Cover Photo

Cover Photo
Photo by Jeff Lewis

Tuesday, 27 October 2015

Training to Crank Outdoors

When asked about training, I typically respond by claiming that I don’t train at all.  This is not technically true.  Whether it's indoors or outdoors, I train just like most people.  It's just that my version of training is almost purely climbing and I've never been interested in gimmicky workouts and circuits.  

It's important to have clear and attainable goals.  For me, that's to improve my outdoor climbing ability and more specifically in the short term to redpoint whatever project I'm currently working on.   I believe the best training for an activity is through repetition by doing that activity.  Since I want to get better at climbing outside, I try to climb outside as much as possible.  My biggest gains have come from outdoor climbing trips and extended periods of climbing outside, and not from long winters spent training in the gym.

 What I train for. Midway up the super sustained Queen Bee, 5.14b at The Coliseum, Alberta. Photo Kevin Wilson.

I understand I have significantly more free time to climb outside that most so the question is how to maximize time spent training in the gym.  Climbing is such a complex sport that training for climbing is far from figured out.  There are many different philosophies, but I think the most important thing is to keep it fun.  Make sure training is something that you actually want to do, not something you dread every week, not something you will make the smallest excuse to skip out on.  If it’s fun and motivating, you’ll naturally want to do it and naturally try harder while doing it.  For some, that's spending hours on a hangboard.  For me, I would much rather just climb and have a fun session with friends or alone.

I've never been psyched to spend hours on end staring at this.  
It's hard to maximize the potential of a hangboard without the proper motivation.  Photo Calgary Climbing Centre.

I have only two rules when it comes to gym training: climb consistently (3-4 times a week), and take time off to rest if I feel pain.  I generally won't do anything specific, I'll warm up, try some hard climbs, and leave when I’m done.  That’s it.  The duration of a session depends on any time constraints I have and when I start to feel tired, usually 2-3 hours.  In the past, I have had some epic gym sessions upwards of 5 hours but I don’t really do that anymore.  Bouldering seems to produce better gains than route climbing but that won't stop me from tying in if I'm in the mood for routes.

I couldn't find a picture of me climbing in the gym so I went with outdoor bouldering instead.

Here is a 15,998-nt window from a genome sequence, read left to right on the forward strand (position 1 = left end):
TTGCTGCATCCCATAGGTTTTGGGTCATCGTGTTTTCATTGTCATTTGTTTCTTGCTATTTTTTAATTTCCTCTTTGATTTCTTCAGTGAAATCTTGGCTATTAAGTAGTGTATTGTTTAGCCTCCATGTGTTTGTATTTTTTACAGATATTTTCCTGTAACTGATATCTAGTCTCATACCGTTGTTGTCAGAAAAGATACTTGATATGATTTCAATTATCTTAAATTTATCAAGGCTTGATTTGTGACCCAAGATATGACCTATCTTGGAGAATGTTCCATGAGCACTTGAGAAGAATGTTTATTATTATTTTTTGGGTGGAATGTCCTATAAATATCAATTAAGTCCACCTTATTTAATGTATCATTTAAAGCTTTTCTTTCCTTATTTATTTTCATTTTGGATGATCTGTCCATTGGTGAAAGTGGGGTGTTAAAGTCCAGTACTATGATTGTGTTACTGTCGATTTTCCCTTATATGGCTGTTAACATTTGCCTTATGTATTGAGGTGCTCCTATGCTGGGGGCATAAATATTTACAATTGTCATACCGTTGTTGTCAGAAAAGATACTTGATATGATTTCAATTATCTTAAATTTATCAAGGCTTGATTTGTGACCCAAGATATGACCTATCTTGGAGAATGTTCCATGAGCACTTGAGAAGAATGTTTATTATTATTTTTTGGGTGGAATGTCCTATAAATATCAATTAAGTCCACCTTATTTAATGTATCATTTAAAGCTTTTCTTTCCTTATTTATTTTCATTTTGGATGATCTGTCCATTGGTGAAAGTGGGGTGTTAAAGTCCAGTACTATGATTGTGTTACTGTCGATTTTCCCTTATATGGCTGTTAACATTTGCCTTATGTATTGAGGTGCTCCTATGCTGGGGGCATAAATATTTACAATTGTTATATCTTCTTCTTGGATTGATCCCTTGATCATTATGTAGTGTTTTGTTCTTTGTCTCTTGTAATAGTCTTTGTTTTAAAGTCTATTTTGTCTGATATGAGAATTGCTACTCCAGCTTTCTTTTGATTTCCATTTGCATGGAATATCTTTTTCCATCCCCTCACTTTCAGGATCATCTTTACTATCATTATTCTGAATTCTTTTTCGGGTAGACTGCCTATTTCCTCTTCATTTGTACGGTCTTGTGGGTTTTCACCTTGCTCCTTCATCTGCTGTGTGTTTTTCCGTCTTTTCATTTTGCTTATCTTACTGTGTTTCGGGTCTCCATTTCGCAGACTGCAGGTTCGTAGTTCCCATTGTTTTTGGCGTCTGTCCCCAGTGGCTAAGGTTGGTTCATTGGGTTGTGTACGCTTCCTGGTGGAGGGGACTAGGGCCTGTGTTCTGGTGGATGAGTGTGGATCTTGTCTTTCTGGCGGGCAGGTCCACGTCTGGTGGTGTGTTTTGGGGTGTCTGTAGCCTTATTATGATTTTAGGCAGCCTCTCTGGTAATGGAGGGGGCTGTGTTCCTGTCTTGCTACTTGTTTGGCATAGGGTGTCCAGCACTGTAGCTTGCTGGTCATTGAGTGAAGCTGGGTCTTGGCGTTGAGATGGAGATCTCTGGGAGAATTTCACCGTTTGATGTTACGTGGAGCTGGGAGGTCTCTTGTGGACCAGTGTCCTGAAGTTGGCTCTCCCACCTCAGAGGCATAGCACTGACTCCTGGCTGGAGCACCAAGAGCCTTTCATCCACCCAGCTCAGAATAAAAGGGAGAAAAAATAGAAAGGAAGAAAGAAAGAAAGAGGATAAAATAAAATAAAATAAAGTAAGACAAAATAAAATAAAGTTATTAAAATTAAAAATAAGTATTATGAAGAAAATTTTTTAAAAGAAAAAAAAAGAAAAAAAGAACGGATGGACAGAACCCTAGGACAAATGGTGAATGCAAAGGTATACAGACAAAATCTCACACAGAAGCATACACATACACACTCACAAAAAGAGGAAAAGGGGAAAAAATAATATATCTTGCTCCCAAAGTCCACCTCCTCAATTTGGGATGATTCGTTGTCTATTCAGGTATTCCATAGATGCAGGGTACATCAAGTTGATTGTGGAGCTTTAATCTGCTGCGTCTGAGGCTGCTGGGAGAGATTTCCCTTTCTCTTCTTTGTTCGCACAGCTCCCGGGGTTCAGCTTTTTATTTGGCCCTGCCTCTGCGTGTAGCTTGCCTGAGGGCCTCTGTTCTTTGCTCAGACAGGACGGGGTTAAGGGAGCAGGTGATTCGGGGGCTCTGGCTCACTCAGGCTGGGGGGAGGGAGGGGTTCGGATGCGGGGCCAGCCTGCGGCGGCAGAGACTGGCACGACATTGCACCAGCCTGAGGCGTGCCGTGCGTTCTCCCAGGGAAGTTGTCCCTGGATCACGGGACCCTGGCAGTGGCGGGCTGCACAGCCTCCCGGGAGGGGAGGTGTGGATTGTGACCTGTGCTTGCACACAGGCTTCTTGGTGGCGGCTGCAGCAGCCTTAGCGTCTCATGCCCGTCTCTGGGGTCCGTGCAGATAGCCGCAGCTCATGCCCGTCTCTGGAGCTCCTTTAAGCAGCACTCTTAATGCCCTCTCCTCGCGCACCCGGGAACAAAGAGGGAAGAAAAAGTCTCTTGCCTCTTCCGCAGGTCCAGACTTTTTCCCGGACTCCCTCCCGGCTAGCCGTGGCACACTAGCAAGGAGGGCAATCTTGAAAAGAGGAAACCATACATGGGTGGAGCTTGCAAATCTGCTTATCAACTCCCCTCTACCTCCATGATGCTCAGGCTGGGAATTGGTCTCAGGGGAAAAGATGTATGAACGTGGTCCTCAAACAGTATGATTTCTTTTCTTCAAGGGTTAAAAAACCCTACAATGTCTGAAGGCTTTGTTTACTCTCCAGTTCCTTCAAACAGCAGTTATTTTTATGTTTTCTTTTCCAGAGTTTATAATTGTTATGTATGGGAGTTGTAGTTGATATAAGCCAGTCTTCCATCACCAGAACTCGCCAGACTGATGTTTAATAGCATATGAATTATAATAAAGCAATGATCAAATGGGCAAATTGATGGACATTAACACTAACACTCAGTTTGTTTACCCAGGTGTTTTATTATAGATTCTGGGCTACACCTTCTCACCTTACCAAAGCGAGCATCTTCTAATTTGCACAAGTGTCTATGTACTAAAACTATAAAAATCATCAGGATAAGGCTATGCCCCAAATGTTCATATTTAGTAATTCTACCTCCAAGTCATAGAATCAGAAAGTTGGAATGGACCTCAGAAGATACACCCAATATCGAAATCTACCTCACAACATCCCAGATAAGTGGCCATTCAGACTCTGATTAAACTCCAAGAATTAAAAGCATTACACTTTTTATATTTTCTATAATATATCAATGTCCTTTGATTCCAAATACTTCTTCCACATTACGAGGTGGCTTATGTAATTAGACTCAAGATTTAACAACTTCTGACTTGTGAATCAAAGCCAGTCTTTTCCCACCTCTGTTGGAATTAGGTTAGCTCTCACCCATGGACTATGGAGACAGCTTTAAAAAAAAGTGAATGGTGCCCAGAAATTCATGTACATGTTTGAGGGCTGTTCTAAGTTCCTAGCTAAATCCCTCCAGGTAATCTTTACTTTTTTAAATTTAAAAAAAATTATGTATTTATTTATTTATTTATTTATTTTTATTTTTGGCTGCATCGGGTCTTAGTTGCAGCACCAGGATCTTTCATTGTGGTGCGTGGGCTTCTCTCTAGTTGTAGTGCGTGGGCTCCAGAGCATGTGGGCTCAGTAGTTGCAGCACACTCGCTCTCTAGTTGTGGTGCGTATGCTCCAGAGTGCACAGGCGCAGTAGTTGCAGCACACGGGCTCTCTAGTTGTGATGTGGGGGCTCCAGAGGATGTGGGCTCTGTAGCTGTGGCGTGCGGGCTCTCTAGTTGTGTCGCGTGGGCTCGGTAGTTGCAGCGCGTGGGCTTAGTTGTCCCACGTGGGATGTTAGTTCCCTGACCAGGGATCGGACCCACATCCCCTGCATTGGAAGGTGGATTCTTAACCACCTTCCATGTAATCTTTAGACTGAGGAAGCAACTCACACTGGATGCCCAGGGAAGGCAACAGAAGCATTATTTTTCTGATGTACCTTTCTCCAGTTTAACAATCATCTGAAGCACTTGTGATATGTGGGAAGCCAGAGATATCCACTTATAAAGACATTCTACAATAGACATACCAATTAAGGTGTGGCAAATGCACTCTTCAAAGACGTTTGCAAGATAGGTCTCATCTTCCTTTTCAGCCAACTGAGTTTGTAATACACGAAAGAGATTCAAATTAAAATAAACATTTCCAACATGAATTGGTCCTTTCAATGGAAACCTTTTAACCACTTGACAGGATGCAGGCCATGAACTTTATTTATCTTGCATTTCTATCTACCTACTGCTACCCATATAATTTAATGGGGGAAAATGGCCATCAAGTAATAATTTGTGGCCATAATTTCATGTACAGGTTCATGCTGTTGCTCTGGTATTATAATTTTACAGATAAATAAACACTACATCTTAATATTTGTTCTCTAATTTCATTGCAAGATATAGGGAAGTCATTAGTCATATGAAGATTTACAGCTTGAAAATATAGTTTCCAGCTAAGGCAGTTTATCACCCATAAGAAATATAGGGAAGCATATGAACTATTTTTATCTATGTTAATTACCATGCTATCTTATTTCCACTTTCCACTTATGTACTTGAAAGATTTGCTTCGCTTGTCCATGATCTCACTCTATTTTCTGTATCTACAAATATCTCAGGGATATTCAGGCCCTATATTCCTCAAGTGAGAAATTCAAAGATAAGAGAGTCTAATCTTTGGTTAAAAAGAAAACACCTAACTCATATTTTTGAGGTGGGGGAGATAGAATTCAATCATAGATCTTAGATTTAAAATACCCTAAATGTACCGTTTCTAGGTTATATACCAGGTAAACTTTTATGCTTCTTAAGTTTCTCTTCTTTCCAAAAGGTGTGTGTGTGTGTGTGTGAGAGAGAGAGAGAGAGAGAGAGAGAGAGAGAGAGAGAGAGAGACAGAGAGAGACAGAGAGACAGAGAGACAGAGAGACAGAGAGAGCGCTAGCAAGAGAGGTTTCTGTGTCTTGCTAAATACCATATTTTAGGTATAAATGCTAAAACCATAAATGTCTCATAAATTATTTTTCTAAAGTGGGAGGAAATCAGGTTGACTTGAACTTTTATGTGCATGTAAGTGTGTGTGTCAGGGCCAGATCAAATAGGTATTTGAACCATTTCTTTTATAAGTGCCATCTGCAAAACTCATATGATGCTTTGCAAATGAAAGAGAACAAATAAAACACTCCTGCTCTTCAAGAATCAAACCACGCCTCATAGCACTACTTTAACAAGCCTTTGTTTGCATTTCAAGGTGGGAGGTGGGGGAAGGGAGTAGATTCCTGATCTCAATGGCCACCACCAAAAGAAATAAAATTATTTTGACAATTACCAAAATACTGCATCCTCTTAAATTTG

Working the moves on Mandala in The Buttermilks of Bishop.  Photo Jay Blitzer.

In short, I have found the best training for climbing is climbing, what a novel concept!  Doing nothing but climbing may not work for everyone, but it has worked for me in the past and so far I've never stopped improving and have never hit a plateau.

These days in the gym, it’s not uncommon to see crowds of people doing a variety of training exercises I can’t even identify without once getting on the wall to do a single climb.  I do believe system walls and training apparatus have their place but they may not necessarily be the best tools to help the moderate level climber improve.  The ability to do 100 pullups will not make someone a smarter climber.

There are several ways to improve as a climber, such as strength, technique, and mental focus.  I think the best way to work on all 3 skills simultaneously is to climb and learn how to deal with new climbing situations.  Of these 3, I think strength is the least necessary to focus on.  Improving as a climber should naturally increase strength, while getting stronger won't necessarily improve climbing skills.

Case in point - I have never once trained specifically to perform a 1 arm pullup (a fairly useless climbing skill!)  However, a few years ago, I realized I had developed the ability to do 1 arm pullups easily simply through climbing hard.

There are certain things I will try to work into my climbing routine in order to help build power and learn new moves.  Training smart in order to avoid injury is also very important as a single injury can quickly erase all training gains.  I'll stick with the training theme and elaborate on these areas in my next post, stay tuned!

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